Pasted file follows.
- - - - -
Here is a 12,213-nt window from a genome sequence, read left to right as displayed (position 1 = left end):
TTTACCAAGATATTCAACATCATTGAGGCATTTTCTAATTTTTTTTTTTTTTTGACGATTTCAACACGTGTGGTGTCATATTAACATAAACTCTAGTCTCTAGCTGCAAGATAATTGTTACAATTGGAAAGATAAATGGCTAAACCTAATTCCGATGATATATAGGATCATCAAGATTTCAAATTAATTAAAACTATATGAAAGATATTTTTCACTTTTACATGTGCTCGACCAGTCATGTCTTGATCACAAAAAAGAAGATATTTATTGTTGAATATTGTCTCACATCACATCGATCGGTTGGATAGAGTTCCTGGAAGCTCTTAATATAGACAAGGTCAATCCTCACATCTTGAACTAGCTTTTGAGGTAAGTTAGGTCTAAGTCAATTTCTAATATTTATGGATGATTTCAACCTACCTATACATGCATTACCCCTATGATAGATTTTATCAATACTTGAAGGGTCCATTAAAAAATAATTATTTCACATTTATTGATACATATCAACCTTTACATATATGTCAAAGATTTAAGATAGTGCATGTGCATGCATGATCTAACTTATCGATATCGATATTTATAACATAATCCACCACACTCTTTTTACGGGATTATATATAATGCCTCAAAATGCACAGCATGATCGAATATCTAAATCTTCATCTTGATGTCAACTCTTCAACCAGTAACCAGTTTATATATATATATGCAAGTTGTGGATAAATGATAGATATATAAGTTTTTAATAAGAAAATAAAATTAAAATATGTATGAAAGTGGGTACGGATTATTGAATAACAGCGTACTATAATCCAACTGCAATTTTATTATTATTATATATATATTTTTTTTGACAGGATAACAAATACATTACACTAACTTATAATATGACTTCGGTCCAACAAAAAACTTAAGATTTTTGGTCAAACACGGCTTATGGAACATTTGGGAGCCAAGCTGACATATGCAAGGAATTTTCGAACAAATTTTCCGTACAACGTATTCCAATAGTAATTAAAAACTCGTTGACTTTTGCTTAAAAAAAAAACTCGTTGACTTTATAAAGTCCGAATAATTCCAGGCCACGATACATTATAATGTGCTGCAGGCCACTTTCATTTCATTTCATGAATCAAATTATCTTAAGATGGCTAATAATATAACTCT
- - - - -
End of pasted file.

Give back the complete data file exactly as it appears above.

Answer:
Here is a 12,213-nt window from a genome sequence, read left to right as displayed (position 1 = left end):
TTTACCAAGATATTCAACATCATTGAGGCATTTTCTAATTTTTTTTTTTTTTTGACGATTTCAACACGTGTGGTGTCATATTAACATAAACTCTAGTCTCTAGCTGCAAGATAATTGTTACAATTGGAAAGATAAATGGCTAAACCTAATTCCGATGATATATAGGATCATCAAGATTTCAAATTAATTAAAACTATATGAAAGATATTTTTCACTTTTACATGTGCTCGACCAGTCATGTCTTGATCACAAAAAAGAAGATATTTATTGTTGAATATTGTCTCACATCACATCGATCGGTTGGATAGAGTTCCTGGAAGCTCTTAATATAGACAAGGTCAATCCTCACATCTTGAACTAGCTTTTGAGGTAAGTTAGGTCTAAGTCAATTTCTAATATTTATGGATGATTTCAACCTACCTATACATGCATTACCCCTATGATAGATTTTATCAATACTTGAAGGGTCCATTAAAAAATAATTATTTCACATTTATTGATACATATCAACCTTTACATATATGTCAAAGATTTAAGATAGTGCATGTGCATGCATGATCTAACTTATCGATATCGATATTTATAACATAATCCACCACACTCTTTTTACGGGATTATATATAATGCCTCAAAATGCACAGCATGATCGAATATCTAAATCTTCATCTTGATGTCAACTCTTCAACCAGTAACCAGTTTATATATATATATGCAAGTTGTGGATAAATGATAGATATATAAGTTTTTAATAAGAAAATAAAATTAAAATATGTATGAAAGTGGGTACGGATTATTGAATAACAGCGTACTATAATCCAACTGCAATTTTATTATTATTATATATATATTTTTTTTGACAGGATAACAAATACATTACACTAACTTATAATATGACTTCGGTCCAACAAAAAACTTAAGATTTTTGGTCAAACACGGCTTATGGAACATTTGGGAGCCAAGCTGACATATGCAAGGAATTTTCGAACAAATTTTCCGTACAACGTATTCCAATAGTAATTAAAAACTCGTTGACTTTTGCTTAAAAAAAAAACTCGTTGACTTTATAAAGTCCGAATAATTCCAGGCCACGATACATTATAATGTGCTGCAGGCCACTTTCATTTCATTTCATGAATCAAATTATCTTAAGATGGCTAATAATATAACTCT